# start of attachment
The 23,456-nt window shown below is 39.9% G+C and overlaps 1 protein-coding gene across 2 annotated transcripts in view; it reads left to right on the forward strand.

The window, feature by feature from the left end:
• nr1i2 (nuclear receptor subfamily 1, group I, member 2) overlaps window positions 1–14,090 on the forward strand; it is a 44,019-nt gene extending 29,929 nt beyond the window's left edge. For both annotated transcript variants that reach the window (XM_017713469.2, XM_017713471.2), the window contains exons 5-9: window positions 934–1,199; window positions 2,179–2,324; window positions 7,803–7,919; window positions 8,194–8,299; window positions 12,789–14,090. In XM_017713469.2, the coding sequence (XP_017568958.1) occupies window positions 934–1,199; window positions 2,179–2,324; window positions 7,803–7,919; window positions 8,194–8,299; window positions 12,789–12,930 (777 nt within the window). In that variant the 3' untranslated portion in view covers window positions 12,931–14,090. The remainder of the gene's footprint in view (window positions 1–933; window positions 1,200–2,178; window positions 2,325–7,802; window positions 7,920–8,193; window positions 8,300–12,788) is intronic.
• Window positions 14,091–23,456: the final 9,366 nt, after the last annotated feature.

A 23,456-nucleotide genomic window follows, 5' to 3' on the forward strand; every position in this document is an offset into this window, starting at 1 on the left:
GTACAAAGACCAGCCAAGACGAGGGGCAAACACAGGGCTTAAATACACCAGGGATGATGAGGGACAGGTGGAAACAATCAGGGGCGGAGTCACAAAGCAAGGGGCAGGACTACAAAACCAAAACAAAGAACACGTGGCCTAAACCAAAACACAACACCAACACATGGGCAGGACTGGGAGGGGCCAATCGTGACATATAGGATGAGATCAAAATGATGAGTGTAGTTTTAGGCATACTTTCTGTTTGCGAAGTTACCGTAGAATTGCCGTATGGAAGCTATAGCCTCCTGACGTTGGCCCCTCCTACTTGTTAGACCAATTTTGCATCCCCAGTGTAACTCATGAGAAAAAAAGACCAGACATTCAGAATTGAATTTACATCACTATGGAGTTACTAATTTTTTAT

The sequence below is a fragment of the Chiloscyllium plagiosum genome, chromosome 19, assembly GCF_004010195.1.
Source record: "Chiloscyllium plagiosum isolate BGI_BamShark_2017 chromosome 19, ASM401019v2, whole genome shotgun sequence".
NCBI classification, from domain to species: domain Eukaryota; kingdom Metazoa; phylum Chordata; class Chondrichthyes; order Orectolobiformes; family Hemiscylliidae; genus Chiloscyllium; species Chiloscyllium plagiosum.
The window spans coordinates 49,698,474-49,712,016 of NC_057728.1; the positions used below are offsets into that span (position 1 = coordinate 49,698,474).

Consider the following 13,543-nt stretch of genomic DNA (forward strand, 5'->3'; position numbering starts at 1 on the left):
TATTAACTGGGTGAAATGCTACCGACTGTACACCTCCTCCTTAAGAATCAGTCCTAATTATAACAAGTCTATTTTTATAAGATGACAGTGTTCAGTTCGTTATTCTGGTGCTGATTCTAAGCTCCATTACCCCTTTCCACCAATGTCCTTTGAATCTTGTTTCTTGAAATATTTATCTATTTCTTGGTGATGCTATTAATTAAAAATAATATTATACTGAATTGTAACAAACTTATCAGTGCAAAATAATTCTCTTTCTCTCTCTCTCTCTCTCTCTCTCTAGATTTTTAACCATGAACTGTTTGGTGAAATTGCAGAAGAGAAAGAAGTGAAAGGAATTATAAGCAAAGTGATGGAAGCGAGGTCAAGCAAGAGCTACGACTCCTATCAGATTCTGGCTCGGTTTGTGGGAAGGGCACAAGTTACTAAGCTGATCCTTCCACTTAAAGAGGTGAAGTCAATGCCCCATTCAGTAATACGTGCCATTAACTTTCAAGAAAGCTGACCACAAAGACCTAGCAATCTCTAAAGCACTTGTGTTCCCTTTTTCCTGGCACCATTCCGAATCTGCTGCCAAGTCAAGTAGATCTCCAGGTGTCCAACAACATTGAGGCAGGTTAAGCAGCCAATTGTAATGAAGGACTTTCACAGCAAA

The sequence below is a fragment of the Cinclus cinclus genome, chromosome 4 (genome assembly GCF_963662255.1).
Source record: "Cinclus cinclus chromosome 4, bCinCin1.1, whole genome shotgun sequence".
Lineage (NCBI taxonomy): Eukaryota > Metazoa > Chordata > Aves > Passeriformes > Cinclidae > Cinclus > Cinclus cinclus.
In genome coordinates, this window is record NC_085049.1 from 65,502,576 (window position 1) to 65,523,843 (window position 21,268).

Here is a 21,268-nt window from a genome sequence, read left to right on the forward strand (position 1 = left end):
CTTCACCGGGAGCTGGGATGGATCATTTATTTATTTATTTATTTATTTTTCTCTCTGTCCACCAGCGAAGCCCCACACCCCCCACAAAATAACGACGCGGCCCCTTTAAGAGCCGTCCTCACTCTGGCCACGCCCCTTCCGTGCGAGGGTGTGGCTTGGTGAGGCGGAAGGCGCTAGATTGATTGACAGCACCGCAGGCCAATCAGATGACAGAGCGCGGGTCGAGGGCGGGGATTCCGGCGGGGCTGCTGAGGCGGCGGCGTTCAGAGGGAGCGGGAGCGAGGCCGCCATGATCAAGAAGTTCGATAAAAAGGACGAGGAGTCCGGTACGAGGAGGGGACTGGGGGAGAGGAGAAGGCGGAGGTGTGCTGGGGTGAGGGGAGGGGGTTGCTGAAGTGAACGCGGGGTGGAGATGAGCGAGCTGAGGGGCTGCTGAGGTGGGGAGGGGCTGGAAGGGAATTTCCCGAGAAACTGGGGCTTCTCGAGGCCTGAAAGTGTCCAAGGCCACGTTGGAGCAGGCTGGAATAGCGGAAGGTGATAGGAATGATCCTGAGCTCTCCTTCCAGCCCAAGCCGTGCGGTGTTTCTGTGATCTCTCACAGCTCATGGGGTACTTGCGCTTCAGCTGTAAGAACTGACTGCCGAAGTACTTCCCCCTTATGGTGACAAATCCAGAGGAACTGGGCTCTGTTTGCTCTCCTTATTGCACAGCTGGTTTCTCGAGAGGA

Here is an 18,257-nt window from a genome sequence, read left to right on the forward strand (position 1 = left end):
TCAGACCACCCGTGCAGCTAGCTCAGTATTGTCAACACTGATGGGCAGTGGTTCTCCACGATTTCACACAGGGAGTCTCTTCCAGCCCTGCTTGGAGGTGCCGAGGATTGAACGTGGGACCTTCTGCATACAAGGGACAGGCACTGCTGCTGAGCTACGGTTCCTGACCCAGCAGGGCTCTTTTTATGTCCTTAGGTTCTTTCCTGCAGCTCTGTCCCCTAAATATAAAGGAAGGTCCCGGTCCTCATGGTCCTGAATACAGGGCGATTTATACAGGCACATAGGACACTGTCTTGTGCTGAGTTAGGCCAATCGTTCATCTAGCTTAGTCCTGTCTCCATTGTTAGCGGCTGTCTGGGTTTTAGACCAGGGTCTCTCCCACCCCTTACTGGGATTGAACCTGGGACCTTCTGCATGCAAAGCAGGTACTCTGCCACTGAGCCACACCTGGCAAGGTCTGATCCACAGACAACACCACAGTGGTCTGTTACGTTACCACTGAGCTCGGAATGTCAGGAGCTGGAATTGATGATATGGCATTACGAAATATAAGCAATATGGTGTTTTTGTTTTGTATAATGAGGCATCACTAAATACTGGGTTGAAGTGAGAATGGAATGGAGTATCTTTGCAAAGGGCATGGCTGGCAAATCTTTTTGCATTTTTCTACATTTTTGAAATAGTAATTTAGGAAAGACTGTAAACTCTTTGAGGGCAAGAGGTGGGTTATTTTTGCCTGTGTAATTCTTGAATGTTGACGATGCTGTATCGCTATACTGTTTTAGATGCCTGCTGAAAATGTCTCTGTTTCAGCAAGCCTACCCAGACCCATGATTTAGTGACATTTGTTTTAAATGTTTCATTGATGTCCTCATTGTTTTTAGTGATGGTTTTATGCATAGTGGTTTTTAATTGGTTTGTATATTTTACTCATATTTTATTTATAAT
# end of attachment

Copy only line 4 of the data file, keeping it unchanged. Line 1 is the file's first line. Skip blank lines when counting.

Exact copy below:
• Window positions 14,091–23,456: the final 9,366 nt, after the last annotated feature.